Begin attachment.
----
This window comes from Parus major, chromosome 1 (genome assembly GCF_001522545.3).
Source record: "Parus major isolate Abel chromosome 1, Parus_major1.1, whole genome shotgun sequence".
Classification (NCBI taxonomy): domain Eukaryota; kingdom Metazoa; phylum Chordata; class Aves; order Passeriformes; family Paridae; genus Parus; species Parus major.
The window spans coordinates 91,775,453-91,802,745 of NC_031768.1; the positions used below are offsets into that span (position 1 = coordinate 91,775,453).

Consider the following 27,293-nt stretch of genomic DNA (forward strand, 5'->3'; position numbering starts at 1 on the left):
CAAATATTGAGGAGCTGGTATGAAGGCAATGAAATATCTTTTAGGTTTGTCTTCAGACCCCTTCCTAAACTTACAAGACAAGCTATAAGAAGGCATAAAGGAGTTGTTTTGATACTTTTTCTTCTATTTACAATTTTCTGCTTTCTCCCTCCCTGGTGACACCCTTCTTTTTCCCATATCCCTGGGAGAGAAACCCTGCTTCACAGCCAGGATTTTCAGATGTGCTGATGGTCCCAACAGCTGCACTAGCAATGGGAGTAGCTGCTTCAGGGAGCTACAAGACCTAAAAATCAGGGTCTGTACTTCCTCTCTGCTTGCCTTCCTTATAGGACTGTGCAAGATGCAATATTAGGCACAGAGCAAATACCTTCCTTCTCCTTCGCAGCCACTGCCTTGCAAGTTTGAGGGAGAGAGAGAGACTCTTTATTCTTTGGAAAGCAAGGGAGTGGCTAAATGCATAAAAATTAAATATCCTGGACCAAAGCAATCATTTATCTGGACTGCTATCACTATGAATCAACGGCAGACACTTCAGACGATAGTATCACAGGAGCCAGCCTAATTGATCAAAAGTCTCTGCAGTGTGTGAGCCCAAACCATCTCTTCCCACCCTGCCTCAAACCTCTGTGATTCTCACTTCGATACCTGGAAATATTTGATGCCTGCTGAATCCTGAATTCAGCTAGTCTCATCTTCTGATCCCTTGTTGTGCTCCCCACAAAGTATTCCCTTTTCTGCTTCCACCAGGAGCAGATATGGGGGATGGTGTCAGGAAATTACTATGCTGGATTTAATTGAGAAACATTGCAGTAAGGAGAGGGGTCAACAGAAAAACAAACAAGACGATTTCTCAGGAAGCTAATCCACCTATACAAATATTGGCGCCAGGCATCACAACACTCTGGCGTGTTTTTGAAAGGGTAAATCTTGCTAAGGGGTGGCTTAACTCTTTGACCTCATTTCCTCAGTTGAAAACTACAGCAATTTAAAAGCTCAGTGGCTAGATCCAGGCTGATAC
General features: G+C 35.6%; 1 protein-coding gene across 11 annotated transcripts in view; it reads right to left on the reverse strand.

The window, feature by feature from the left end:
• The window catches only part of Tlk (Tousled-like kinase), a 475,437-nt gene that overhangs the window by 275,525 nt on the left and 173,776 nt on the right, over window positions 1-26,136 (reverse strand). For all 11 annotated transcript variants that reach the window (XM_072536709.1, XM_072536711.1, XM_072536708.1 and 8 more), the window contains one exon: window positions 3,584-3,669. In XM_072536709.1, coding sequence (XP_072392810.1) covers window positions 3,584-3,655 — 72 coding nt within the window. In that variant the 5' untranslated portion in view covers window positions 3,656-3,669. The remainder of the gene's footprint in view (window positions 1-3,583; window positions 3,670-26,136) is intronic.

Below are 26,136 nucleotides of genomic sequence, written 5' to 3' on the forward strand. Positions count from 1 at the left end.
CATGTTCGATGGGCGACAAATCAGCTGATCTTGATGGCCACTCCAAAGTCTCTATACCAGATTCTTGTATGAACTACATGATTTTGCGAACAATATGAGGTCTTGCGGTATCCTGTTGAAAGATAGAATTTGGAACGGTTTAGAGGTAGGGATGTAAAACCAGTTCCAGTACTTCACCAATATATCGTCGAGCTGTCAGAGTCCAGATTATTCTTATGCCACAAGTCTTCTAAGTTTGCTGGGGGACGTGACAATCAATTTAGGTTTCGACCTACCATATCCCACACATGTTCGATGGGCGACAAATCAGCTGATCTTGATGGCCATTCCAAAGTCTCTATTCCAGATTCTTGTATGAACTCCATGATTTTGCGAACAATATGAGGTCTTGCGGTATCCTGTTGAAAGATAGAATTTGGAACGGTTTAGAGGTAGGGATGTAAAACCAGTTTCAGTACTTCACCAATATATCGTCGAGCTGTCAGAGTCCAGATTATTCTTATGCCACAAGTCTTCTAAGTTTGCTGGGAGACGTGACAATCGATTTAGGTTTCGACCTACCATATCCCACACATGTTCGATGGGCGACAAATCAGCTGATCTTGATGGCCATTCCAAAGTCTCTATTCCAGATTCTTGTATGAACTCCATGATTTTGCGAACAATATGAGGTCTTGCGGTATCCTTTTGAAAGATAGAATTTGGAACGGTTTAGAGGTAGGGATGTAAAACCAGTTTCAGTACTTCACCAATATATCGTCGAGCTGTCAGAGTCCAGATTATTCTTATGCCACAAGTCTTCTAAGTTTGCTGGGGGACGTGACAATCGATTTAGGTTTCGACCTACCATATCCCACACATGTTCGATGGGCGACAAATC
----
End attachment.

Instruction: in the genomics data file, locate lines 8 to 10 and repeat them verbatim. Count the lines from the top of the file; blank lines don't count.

The window, feature by feature from the left end:
• The window catches only part of Tlk (Tousled-like kinase), a 475,437-nt gene that overhangs the window by 275,525 nt on the left and 173,776 nt on the right, over window positions 1-26,136 (reverse strand). For all 11 annotated transcript variants that reach the window (XM_072536709.1, XM_072536711.1, XM_072536708.1 and 8 more), the window contains one exon: window positions 3,584-3,669. In XM_072536709.1, coding sequence (XP_072392810.1) covers window positions 3,584-3,655 — 72 coding nt within the window. In that variant the 5' untranslated portion in view covers window positions 3,656-3,669. The remainder of the gene's footprint in view (window positions 1-3,583; window positions 3,670-26,136) is intronic.

Below are 26,136 nucleotides of genomic sequence, written 5' to 3' on the forward strand. Positions count from 1 at the left end.